I’ve recently seen a lot of excitement around data trusts and other alternative data governance approaches. There is some excellent work being done (for example, the Mozilla Foundation’s recent study), but there is also a chorus of naive claims on social media that we should all own or get paid for the use of our data. Usually the confusion stems from a lack of clarity around what the writers mean by “data”.
The appeal is easy to see: if it’s “my data” I should “own it” and getting paid for it sounds great. But “data” is not just things like my favorite color or my pet’s name. Even defining “my data” is nuanced in many important cases. If you own a grocery store, are you allowed to count how many liters of milk individual customers buy, or does that data belong to them? If you use a search engine, among the most valuable data you provide is which results you click on after making a search. If you go to a library, should the library not be allowed to keep track of which books you’ve taken out?
That’s not to say that a library couldn’t choose to use a data governance approach that ensures that data on which books are checked out is only used in the interests of its patrons. And it’s similarly possible for any data company to choose an alternative data governance model.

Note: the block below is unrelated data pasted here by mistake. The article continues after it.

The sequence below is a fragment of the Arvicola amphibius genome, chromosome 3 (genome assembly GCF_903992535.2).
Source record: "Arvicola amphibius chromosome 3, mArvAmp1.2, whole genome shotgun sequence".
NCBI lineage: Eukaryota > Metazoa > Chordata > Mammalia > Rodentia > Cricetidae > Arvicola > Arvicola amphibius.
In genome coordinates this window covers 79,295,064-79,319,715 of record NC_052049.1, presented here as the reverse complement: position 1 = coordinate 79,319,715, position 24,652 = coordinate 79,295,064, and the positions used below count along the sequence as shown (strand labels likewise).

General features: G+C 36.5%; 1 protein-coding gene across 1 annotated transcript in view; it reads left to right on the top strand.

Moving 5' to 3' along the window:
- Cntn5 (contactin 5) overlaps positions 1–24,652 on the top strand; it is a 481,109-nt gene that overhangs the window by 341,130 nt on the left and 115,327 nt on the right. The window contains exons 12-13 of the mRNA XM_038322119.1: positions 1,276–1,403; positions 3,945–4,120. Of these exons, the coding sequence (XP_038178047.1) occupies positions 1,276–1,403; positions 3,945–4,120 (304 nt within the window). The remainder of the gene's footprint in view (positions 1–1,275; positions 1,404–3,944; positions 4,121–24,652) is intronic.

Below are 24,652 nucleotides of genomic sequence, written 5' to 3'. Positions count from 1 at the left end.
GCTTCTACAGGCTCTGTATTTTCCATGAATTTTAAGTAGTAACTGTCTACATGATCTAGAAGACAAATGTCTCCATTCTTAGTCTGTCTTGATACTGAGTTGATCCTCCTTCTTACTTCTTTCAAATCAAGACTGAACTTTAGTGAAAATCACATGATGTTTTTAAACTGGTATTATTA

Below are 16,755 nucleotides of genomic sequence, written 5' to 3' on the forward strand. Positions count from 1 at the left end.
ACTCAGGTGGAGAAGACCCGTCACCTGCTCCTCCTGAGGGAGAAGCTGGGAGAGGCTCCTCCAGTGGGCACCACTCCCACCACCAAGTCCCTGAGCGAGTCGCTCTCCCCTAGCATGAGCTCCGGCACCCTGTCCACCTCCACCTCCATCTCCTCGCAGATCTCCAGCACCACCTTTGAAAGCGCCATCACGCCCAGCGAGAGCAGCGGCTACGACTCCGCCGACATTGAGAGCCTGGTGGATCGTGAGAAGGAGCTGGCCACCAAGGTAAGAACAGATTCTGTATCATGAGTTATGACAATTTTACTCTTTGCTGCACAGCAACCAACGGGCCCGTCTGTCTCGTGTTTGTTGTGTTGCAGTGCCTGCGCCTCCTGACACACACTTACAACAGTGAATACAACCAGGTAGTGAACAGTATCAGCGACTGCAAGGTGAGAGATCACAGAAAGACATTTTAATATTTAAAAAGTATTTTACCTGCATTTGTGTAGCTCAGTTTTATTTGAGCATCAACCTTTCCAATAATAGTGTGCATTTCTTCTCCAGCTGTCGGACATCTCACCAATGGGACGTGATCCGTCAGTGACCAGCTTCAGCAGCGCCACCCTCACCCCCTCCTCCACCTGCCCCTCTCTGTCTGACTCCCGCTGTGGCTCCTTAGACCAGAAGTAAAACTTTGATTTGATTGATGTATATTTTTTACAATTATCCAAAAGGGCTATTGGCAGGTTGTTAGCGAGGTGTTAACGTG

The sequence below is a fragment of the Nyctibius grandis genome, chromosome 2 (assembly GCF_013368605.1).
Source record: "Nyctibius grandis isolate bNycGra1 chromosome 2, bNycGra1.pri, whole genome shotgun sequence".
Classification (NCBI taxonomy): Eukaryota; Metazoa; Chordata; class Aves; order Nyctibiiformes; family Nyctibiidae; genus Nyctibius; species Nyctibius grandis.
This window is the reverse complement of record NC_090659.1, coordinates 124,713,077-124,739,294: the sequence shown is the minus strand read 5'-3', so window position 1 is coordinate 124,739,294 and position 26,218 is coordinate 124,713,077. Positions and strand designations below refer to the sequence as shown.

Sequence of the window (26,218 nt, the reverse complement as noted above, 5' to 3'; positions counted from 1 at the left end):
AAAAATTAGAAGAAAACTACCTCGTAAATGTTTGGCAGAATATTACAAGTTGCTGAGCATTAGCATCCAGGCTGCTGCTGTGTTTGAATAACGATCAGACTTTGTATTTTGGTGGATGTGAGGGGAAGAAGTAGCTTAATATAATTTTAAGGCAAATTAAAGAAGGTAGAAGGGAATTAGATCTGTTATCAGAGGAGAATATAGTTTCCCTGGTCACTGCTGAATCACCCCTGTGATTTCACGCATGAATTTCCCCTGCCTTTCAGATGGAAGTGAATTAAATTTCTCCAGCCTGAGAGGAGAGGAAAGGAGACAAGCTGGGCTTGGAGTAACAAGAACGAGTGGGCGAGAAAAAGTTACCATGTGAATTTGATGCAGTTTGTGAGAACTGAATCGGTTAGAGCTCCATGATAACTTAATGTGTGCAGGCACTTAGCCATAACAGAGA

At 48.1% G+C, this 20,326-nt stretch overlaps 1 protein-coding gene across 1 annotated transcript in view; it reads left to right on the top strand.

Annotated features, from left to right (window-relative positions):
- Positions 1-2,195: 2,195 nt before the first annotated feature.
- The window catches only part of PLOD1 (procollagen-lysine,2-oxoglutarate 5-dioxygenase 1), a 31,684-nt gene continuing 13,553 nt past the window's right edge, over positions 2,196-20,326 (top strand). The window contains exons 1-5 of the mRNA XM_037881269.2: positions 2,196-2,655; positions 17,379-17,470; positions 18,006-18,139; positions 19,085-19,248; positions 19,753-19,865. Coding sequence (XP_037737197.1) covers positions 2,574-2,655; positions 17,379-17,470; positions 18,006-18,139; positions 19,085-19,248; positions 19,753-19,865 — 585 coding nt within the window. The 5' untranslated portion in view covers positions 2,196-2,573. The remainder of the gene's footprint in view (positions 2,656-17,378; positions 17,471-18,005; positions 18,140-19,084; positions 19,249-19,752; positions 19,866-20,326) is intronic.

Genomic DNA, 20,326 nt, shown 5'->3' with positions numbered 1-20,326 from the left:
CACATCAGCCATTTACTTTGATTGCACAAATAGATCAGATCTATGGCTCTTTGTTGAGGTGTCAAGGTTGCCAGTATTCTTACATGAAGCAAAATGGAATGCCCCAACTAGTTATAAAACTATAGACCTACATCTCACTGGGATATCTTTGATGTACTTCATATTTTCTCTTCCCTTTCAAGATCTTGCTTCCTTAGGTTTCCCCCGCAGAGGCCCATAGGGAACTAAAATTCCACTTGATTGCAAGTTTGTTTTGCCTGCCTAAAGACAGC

Critically, however, a change in data governance would not magically solve the problem of data being used to manipulate users and drive social division, it simply shifts some of the responsibility to whoever (depending on the governance model) owns the data. This may be an improvement, especially if the body is not accountable for profitability of the company collecting the data, but the dangers are complex and subtle.
Ultimately, applying data (as in modern online services) has social consequences that are poorly understood. Regardless of governance models, and regardless of who, if anyone, is paid for use of the data, we need thoughtful regulation to protect society from the misuse (or malicious use) of our data.